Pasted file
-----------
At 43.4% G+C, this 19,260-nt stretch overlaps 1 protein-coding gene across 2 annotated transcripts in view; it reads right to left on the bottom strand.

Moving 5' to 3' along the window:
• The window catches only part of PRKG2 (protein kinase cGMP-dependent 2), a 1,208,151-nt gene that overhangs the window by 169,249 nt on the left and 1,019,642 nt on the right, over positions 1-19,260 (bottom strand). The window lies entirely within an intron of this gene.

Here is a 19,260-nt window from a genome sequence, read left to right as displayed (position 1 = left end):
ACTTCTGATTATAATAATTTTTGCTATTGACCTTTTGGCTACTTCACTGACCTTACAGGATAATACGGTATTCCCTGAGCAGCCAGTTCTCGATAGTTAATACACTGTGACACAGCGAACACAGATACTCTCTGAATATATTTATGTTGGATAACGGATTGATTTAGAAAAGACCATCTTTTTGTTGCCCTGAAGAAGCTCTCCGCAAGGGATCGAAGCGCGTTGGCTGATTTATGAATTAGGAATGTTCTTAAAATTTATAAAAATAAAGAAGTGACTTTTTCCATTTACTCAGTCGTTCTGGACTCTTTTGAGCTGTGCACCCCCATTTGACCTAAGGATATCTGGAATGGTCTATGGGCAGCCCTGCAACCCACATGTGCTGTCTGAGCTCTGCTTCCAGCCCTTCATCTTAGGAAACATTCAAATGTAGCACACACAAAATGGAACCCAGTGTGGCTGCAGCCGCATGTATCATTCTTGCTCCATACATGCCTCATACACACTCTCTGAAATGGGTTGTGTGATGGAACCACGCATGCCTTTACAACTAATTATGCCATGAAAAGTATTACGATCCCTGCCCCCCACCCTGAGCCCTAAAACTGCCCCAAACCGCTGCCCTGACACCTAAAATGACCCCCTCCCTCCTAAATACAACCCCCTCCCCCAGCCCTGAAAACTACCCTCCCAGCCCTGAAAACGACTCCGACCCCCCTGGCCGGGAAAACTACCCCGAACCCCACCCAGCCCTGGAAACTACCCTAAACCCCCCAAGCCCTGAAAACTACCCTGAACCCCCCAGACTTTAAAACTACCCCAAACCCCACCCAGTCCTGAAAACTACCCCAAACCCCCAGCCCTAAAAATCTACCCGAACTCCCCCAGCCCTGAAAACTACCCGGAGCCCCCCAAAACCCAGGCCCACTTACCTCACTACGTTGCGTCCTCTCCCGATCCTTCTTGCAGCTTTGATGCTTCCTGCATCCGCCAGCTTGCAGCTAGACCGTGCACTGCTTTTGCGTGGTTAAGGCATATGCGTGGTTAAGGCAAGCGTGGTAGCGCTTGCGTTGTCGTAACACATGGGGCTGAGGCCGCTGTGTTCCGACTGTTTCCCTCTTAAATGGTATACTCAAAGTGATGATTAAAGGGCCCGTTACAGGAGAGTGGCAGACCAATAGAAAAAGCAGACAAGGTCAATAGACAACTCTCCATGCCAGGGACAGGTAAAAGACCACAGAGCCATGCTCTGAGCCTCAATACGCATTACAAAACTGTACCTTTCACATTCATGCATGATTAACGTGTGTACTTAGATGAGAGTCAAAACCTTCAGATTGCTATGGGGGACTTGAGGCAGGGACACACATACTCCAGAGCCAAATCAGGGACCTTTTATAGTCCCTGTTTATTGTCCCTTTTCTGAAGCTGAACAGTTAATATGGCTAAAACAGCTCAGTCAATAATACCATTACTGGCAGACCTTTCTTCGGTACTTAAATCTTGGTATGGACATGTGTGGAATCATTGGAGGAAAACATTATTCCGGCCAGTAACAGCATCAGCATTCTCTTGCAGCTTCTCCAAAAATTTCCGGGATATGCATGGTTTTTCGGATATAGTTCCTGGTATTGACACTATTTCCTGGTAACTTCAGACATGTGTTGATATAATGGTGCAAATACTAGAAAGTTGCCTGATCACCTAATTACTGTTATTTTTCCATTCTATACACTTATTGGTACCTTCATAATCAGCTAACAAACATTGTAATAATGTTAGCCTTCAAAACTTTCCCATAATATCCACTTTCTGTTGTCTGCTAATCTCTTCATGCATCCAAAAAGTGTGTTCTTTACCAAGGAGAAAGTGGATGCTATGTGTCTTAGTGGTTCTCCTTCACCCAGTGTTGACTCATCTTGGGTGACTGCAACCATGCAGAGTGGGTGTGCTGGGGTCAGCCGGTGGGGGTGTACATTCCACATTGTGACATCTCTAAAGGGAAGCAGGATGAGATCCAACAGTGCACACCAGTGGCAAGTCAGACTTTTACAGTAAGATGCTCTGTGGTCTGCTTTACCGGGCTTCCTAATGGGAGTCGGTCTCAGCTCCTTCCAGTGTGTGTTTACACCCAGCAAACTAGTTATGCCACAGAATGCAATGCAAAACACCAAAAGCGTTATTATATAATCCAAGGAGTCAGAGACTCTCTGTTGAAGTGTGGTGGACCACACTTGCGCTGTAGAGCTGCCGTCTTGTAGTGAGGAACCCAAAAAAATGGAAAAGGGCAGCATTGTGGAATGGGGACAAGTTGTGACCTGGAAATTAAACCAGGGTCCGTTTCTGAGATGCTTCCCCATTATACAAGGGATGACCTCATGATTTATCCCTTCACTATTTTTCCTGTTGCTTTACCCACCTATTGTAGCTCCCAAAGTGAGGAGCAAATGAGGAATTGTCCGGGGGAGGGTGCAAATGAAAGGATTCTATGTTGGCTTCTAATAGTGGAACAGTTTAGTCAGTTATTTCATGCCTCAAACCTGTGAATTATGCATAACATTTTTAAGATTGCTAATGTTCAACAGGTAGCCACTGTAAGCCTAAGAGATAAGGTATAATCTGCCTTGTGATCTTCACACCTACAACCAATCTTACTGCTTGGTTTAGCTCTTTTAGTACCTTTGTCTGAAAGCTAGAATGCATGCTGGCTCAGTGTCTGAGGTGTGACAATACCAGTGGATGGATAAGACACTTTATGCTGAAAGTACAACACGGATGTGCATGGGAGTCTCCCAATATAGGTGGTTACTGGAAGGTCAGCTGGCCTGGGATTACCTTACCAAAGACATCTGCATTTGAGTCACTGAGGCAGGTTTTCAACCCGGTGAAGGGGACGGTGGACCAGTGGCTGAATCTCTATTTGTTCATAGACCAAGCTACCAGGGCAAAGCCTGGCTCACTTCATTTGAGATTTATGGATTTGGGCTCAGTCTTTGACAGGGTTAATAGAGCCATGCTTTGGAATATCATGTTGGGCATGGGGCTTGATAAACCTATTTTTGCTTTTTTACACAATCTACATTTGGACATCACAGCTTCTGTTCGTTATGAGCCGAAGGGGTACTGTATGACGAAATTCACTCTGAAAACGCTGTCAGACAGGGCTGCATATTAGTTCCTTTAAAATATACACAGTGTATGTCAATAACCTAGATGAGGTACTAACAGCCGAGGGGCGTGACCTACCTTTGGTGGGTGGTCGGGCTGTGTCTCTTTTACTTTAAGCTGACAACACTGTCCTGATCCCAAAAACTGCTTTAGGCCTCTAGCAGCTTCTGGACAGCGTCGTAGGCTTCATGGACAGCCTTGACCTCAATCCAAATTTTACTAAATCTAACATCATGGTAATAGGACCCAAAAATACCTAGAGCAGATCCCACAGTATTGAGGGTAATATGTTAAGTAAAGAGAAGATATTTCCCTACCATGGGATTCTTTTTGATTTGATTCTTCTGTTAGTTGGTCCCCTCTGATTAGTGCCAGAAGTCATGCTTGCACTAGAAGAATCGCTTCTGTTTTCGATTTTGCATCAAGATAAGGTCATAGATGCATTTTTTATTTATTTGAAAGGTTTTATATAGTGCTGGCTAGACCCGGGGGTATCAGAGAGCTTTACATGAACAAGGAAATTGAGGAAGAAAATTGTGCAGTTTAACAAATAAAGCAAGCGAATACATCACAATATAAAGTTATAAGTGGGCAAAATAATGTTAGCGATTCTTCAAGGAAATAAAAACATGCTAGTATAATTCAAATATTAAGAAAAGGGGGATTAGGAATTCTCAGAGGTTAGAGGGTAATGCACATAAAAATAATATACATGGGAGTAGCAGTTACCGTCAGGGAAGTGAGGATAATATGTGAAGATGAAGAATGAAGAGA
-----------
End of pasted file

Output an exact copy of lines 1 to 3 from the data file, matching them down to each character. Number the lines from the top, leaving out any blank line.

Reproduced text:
At 43.4% G+C, this 19,260-nt stretch overlaps 1 protein-coding gene across 2 annotated transcripts in view; it reads right to left on the bottom strand.

Moving 5' to 3' along the window:
• The window catches only part of PRKG2 (protein kinase cGMP-dependent 2), a 1,208,151-nt gene that overhangs the window by 169,249 nt on the left and 1,019,642 nt on the right, over positions 1-19,260 (bottom strand). The window lies entirely within an intron of this gene.